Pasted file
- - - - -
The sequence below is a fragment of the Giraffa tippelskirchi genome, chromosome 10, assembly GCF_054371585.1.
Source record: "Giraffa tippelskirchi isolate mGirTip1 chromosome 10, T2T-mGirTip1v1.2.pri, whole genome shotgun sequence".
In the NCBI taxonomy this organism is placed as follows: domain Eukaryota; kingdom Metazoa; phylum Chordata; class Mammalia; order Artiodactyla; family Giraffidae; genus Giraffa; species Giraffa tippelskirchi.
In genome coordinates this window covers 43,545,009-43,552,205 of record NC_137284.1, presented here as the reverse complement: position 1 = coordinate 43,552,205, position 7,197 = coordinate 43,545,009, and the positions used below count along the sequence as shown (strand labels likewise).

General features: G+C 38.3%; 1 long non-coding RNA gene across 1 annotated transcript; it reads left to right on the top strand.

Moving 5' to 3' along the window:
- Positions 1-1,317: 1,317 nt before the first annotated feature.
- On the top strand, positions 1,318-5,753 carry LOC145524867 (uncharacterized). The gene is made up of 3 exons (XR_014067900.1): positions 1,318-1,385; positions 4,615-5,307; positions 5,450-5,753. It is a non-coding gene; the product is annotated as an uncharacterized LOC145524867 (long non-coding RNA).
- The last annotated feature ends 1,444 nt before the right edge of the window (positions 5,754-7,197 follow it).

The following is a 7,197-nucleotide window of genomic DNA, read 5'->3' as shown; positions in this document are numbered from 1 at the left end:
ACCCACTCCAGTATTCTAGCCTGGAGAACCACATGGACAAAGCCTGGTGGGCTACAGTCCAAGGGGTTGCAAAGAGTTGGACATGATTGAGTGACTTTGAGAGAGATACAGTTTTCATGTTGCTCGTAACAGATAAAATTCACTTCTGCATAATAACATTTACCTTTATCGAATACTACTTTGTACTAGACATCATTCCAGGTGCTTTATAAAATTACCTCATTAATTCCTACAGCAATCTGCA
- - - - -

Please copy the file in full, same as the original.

The sequence below is a fragment of the Giraffa tippelskirchi genome, chromosome 10, assembly GCF_054371585.1.
Source record: "Giraffa tippelskirchi isolate mGirTip1 chromosome 10, T2T-mGirTip1v1.2.pri, whole genome shotgun sequence".
In the NCBI taxonomy this organism is placed as follows: domain Eukaryota; kingdom Metazoa; phylum Chordata; class Mammalia; order Artiodactyla; family Giraffidae; genus Giraffa; species Giraffa tippelskirchi.
In genome coordinates this window covers 43,545,009-43,552,205 of record NC_137284.1, presented here as the reverse complement: position 1 = coordinate 43,552,205, position 7,197 = coordinate 43,545,009, and the positions used below count along the sequence as shown (strand labels likewise).

General features: G+C 38.3%; 1 long non-coding RNA gene across 1 annotated transcript; it reads left to right on the top strand.

Moving 5' to 3' along the window:
- Positions 1-1,317: 1,317 nt before the first annotated feature.
- On the top strand, positions 1,318-5,753 carry LOC145524867 (uncharacterized). The gene is made up of 3 exons (XR_014067900.1): positions 1,318-1,385; positions 4,615-5,307; positions 5,450-5,753. It is a non-coding gene; the product is annotated as an uncharacterized LOC145524867 (long non-coding RNA).
- The last annotated feature ends 1,444 nt before the right edge of the window (positions 5,754-7,197 follow it).

The following is a 7,197-nucleotide window of genomic DNA, read 5'->3' as shown; positions in this document are numbered from 1 at the left end:
ACCCACTCCAGTATTCTAGCCTGGAGAACCACATGGACAAAGCCTGGTGGGCTACAGTCCAAGGGGTTGCAAAGAGTTGGACATGATTGAGTGACTTTGAGAGAGATACAGTTTTCATGTTGCTCGTAACAGATAAAATTCACTTCTGCATAATAACATTTACCTTTATCGAATACTACTTTGTACTAGACATCATTCCAGGTGCTTTATAAAATTACCTCATTAATTCCTACAGCAATCTGCA